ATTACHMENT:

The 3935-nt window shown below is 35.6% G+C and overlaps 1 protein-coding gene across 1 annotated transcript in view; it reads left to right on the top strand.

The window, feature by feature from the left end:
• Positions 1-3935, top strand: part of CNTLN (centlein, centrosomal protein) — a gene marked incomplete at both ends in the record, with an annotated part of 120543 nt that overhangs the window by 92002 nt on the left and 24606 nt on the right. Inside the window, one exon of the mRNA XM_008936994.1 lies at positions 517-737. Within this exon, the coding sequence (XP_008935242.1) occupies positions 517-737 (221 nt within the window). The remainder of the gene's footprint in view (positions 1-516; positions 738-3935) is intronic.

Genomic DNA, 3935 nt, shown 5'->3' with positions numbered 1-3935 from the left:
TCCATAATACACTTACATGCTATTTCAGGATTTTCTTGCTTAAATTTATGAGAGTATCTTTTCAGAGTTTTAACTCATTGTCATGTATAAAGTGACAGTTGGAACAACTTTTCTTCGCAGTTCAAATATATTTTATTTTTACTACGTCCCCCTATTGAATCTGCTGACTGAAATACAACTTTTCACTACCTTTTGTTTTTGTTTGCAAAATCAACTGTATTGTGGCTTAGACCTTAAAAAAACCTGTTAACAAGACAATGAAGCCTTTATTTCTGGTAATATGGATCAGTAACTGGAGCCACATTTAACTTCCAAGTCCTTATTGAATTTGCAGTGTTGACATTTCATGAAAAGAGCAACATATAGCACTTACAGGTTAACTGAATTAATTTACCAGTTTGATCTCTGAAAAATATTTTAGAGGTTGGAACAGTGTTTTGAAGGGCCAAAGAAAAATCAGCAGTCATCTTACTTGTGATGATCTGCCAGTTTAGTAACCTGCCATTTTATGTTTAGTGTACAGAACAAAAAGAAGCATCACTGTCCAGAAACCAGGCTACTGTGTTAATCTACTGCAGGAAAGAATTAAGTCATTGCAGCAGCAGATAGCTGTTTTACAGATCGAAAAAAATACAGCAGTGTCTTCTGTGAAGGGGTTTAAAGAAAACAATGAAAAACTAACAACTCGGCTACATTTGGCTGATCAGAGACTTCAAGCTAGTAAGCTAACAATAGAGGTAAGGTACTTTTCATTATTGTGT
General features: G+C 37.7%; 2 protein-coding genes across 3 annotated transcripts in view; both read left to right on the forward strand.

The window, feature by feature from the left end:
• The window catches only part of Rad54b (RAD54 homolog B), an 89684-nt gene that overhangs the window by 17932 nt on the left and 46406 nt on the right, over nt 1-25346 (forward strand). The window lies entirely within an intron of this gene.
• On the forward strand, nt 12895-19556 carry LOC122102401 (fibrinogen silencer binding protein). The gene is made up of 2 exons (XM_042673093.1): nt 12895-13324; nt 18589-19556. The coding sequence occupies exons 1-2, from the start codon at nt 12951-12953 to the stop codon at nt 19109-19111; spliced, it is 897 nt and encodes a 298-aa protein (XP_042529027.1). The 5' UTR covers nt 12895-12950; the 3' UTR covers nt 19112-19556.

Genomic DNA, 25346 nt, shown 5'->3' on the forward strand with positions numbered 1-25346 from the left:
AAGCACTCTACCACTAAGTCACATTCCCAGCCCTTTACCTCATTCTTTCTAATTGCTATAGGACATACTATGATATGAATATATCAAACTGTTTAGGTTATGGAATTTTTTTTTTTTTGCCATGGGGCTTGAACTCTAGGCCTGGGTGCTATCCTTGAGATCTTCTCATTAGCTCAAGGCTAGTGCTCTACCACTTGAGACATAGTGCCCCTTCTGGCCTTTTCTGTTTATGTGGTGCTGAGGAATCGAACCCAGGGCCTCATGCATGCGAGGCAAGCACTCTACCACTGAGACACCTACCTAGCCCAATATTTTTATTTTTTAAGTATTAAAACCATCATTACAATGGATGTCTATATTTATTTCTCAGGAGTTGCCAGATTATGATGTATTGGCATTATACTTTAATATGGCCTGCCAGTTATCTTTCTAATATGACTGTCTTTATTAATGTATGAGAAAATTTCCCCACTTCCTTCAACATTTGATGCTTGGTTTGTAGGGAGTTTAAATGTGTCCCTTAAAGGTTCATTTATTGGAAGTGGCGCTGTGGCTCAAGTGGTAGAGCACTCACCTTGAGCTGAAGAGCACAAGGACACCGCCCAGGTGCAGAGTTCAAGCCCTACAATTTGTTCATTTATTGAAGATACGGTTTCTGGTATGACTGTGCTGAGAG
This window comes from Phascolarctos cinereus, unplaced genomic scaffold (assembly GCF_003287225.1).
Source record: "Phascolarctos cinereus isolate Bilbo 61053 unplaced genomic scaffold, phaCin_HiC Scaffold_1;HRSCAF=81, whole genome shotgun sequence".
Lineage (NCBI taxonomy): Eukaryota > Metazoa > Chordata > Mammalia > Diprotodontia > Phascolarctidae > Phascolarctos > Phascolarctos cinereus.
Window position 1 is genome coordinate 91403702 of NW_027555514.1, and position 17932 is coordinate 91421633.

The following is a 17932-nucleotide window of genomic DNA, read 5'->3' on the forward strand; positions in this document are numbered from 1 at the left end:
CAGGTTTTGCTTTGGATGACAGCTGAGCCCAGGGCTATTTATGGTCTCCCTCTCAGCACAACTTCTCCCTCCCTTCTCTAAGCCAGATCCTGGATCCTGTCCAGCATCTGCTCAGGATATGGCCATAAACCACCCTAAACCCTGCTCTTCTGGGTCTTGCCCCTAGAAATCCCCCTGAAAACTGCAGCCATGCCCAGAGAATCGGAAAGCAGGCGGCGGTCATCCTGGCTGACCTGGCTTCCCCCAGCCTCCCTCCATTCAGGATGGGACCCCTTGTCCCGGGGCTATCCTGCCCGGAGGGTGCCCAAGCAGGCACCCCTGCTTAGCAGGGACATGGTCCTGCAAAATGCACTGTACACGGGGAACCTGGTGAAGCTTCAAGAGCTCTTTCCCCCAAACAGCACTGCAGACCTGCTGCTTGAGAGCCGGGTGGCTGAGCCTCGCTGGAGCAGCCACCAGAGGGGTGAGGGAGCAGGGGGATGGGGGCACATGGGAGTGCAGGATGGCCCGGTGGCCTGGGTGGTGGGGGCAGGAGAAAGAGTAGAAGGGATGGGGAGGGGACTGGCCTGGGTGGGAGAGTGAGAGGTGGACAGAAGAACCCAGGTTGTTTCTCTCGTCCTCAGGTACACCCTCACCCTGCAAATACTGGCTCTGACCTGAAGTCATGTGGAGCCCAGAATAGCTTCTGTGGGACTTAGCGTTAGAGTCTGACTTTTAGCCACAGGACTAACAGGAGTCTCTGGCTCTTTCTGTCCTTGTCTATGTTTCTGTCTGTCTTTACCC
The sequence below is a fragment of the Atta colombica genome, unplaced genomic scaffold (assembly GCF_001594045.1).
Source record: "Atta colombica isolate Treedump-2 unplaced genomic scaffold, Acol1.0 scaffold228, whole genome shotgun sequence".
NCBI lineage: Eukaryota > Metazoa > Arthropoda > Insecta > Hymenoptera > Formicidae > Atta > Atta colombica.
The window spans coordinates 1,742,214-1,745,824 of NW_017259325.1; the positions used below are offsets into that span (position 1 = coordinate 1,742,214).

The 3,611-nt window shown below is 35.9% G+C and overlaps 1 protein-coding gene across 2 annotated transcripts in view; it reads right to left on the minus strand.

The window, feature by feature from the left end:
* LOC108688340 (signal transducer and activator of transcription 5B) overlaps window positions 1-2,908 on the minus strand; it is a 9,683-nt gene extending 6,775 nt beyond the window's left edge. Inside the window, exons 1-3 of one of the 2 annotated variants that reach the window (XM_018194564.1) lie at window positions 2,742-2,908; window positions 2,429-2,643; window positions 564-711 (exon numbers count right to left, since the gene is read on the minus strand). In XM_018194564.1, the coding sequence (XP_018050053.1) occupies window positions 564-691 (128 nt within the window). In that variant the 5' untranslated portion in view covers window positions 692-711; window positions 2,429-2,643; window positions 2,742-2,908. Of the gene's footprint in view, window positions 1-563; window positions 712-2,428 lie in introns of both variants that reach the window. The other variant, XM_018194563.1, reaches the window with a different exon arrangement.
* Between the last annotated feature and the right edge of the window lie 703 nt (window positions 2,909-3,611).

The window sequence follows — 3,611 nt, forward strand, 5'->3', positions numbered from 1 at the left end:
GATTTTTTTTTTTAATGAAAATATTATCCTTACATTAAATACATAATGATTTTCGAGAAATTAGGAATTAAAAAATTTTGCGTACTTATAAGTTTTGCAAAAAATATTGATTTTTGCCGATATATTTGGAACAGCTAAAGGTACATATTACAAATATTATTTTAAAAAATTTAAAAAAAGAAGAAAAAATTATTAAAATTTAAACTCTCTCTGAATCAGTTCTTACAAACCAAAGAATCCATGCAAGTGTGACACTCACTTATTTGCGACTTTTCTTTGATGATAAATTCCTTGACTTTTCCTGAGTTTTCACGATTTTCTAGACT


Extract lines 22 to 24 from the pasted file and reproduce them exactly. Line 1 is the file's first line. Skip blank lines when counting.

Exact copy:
The 3,611-nt window shown below is 35.9% G+C and overlaps 1 protein-coding gene across 2 annotated transcripts in view; it reads right to left on the minus strand.

The window, feature by feature from the left end:
* LOC108688340 (signal transducer and activator of transcription 5B) overlaps window positions 1-2,908 on the minus strand; it is a 9,683-nt gene extending 6,775 nt beyond the window's left edge. Inside the window, exons 1-3 of one of the 2 annotated variants that reach the window (XM_018194564.1) lie at window positions 2,742-2,908; window positions 2,429-2,643; window positions 564-711 (exon numbers count right to left, since the gene is read on the minus strand). In XM_018194564.1, the coding sequence (XP_018050053.1) occupies window positions 564-691 (128 nt within the window). In that variant the 5' untranslated portion in view covers window positions 692-711; window positions 2,429-2,643; window positions 2,742-2,908. Of the gene's footprint in view, window positions 1-563; window positions 712-2,428 lie in introns of both variants that reach the window. The other variant, XM_018194563.1, reaches the window with a different exon arrangement.